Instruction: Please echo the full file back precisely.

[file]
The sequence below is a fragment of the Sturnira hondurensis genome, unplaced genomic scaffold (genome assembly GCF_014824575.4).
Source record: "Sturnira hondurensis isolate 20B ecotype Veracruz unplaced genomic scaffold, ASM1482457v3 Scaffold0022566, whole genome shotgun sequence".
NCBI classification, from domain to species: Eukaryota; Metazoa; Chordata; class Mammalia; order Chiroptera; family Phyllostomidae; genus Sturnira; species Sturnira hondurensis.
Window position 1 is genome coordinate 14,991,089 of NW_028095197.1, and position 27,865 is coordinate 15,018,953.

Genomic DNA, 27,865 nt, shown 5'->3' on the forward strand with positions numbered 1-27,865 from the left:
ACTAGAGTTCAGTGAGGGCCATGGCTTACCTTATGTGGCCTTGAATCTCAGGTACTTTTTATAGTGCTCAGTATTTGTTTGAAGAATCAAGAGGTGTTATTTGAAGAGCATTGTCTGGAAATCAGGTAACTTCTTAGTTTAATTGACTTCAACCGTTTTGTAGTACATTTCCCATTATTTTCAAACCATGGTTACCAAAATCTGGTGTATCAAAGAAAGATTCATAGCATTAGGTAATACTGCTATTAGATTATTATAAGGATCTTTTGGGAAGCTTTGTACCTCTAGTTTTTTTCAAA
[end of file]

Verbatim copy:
The sequence below is a fragment of the Sturnira hondurensis genome, unplaced genomic scaffold (genome assembly GCF_014824575.4).
Source record: "Sturnira hondurensis isolate 20B ecotype Veracruz unplaced genomic scaffold, ASM1482457v3 Scaffold0022566, whole genome shotgun sequence".
NCBI classification, from domain to species: Eukaryota; Metazoa; Chordata; class Mammalia; order Chiroptera; family Phyllostomidae; genus Sturnira; species Sturnira hondurensis.
Window position 1 is genome coordinate 14,991,089 of NW_028095197.1, and position 27,865 is coordinate 15,018,953.

Genomic DNA, 27,865 nt, shown 5'->3' on the forward strand with positions numbered 1-27,865 from the left:
ACTAGAGTTCAGTGAGGGCCATGGCTTACCTTATGTGGCCTTGAATCTCAGGTACTTTTTATAGTGCTCAGTATTTGTTTGAAGAATCAAGAGGTGTTATTTGAAGAGCATTGTCTGGAAATCAGGTAACTTCTTAGTTTAATTGACTTCAACCGTTTTGTAGTACATTTCCCATTATTTTCAAACCATGGTTACCAAAATCTGGTGTATCAAAGAAAGATTCATAGCATTAGGTAATACTGCTATTAGATTATTATAAGGATCTTTTGGGAAGCTTTGTACCTCTAGTTTTTTTCAAA